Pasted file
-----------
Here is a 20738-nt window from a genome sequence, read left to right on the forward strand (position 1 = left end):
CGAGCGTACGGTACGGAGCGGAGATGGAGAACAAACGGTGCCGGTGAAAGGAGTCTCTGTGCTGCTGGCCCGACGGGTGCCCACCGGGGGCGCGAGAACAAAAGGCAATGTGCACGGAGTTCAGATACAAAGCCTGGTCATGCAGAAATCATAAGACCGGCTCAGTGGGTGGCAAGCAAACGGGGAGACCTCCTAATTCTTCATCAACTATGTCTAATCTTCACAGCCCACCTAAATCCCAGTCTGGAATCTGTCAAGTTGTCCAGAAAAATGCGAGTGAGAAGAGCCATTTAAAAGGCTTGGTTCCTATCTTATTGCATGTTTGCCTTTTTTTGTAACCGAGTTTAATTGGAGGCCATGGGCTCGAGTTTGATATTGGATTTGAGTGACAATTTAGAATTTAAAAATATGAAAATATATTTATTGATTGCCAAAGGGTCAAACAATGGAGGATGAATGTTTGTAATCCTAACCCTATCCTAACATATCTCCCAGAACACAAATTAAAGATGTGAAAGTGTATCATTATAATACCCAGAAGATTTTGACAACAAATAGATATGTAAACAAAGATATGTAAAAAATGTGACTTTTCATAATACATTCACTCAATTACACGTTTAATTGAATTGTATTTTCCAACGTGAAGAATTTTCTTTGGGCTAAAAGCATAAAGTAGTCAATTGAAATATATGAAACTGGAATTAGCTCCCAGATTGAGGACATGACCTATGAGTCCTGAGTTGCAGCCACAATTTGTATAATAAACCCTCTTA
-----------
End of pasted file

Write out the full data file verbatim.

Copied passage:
Here is a 20738-nt window from a genome sequence, read left to right on the forward strand (position 1 = left end):
CGAGCGTACGGTACGGAGCGGAGATGGAGAACAAACGGTGCCGGTGAAAGGAGTCTCTGTGCTGCTGGCCCGACGGGTGCCCACCGGGGGCGCGAGAACAAAAGGCAATGTGCACGGAGTTCAGATACAAAGCCTGGTCATGCAGAAATCATAAGACCGGCTCAGTGGGTGGCAAGCAAACGGGGAGACCTCCTAATTCTTCATCAACTATGTCTAATCTTCACAGCCCACCTAAATCCCAGTCTGGAATCTGTCAAGTTGTCCAGAAAAATGCGAGTGAGAAGAGCCATTTAAAAGGCTTGGTTCCTATCTTATTGCATGTTTGCCTTTTTTTGTAACCGAGTTTAATTGGAGGCCATGGGCTCGAGTTTGATATTGGATTTGAGTGACAATTTAGAATTTAAAAATATGAAAATATATTTATTGATTGCCAAAGGGTCAAACAATGGAGGATGAATGTTTGTAATCCTAACCCTATCCTAACATATCTCCCAGAACACAAATTAAAGATGTGAAAGTGTATCATTATAATACCCAGAAGATTTTGACAACAAATAGATATGTAAACAAAGATATGTAAAAAATGTGACTTTTCATAATACATTCACTCAATTACACGTTTAATTGAATTGTATTTTCCAACGTGAAGAATTTTCTTTGGGCTAAAAGCATAAAGTAGTCAATTGAAATATATGAAACTGGAATTAGCTCCCAGATTGAGGACATGACCTATGAGTCCTGAGTTGCAGCCACAATTTGTATAATAAACCCTCTTA